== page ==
Nancy,

Gopher tortoises are legally protected by every state. They are federally protected in Mississippi and Louisiana, and are a candidate for federal protection in the rest of the range. You need to either prevent your dog from being able to reach the tortoises, or train her to leave them alone. If she is stubborn, you might need to hire a professional trainer. You are ultimately responsible for your dog’s behavior.

From: Robert V, Subject: Gopher tortise [trapped in yard], Date: November 16, 2011
Hi, I just moved into a home in Fl. and we have a small Gopher turtle in our yard. This turtle dug a burrow in our yard after we put up a farm fence and gate. I am hoping he goes in and out under our gate which has a 4 or 5 inch gap at the bottom. I have seen him outside the fence, but I am not sure if it is when the gate was open or not? We only have the 1 burrow in our yard which is 1/2 acre. Today I saw him roaming up and down the fence line, trying to go to our neighbors yard, but he will not dig under the fence. I can't keep the gate continually open due to us having a dog. I really love having this little guy in our yard, but I certainly don't want to trap him in if he wants out. Any suggestions would be appreciated, I just want to do what is best for the turtle. Thank you, Rob

Hi Rob,
He might eventually decide to dig under the fence if he wants back in your yard badly enough. However, you could always dig out the dirt for him in a few places so that he can scoot under. I have attached a chapter from a workbook that a friend of mine wrote several years ago that talks about having tortoises in your yard. It has some interesting information that you might enjoy. The material is copyrighted, so use it for your own education only, please.
Becky

From: rmcm2, Subject: recycled asphalt & GT's, Date: November 16, 2011
A dirt path with according to the City "lots of sugar sand" runs along a power line and drainage easement. It also contains numerous gopher tortoises. The path has always been dirt for the last 18 years that I have owned my property which includes the easement. Recently the City decided to sure up the path wih recycled asphalt. This material is less expensive than crushed rock. The City needs access to monitor the drainage easement at least monthly. They stated their trucks were almost getting stuck in the sand. What effect is there, if any, on the gopher tortoises by this use of recycled asphalt?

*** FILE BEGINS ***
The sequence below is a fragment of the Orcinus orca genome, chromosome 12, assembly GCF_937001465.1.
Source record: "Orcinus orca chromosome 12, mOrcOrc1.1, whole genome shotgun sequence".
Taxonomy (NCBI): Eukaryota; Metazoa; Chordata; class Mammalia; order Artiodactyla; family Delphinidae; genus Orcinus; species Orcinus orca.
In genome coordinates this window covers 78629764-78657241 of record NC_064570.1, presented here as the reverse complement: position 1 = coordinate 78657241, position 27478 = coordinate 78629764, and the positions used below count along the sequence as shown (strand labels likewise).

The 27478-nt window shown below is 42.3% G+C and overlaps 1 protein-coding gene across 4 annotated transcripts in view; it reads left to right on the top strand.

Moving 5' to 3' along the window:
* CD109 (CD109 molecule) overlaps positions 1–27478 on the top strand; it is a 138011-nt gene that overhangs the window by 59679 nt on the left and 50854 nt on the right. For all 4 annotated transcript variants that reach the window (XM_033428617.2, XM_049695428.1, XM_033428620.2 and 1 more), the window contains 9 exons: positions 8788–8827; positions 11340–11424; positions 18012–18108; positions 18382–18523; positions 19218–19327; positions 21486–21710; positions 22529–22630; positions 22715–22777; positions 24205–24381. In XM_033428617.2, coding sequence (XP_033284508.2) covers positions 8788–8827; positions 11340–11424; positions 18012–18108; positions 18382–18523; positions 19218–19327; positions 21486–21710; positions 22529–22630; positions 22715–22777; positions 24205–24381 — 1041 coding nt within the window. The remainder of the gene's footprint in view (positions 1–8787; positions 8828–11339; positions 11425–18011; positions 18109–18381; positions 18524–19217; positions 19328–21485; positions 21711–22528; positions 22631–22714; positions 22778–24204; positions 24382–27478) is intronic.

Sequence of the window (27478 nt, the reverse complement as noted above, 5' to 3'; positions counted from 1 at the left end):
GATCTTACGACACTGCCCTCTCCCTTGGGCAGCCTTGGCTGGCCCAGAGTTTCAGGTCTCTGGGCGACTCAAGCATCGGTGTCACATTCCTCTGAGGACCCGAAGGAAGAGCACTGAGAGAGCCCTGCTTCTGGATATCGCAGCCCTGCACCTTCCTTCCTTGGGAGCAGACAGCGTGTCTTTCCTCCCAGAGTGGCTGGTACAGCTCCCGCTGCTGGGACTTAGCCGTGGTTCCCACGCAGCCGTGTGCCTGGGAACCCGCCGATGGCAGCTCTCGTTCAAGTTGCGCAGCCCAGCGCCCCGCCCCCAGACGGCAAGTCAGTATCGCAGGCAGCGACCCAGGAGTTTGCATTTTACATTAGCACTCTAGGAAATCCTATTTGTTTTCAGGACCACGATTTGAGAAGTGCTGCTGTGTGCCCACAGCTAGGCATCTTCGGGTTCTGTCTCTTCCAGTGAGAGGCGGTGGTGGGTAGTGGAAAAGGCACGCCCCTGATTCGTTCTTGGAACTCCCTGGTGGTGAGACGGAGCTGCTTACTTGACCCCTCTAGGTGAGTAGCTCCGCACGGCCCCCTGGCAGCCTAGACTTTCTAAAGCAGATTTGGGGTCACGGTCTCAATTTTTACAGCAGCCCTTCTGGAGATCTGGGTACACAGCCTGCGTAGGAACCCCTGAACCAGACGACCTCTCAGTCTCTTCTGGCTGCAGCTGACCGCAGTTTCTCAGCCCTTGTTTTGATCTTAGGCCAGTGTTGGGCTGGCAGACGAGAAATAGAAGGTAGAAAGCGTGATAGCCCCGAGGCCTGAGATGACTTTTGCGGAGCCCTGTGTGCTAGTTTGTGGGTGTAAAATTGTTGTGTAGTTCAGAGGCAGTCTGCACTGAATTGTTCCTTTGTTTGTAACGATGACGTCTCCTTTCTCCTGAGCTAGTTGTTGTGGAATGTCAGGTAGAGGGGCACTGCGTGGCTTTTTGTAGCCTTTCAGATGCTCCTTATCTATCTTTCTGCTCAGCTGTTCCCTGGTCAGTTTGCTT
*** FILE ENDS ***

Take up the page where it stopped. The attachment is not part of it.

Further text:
Michele in Lake Mary, FL

Michele,
Please contact your regional office of the Florida Fish and Wildlife Conservation Commission and tell them what is happening. At the very least, the City should have evaluated the potential impacts to the tortoises before making the change to asphalt.
http://myfwc.com/about/inside-fwc/ne/
Let me know if you need more help.       Becky

From: denaeisaiah, Date: November 15, 2011, Subject: [my girl desert tort]

Desert Tortoise
Hi I am a new owner of my girl desert tort; my nieghbors had me babysit the tort then ended up giving her to me knowing I am a reptile lover! She had a bit of a runny nose when I got her 3 weeks ago and so I did not hibernate her; I have her inside at night at a regulated temp of 80 to 85 does that sound about right temp wise? And any tips and advice would be greatly appreciated! I haven't seen any signs of a runny nose since she's been at a regualted temp; she is still eating everyday and I feed her outside once the sun is shining and it warms up a little. I live in Tucson so it's nice here most of the time. What are some of the best nutritional foods for a desert tortoise to eat? I have read a lot of contradictional things so I would like to be certain she's receiving the right amouts oftort friendly foods! Thanks in advance! Denae

Hi Denae,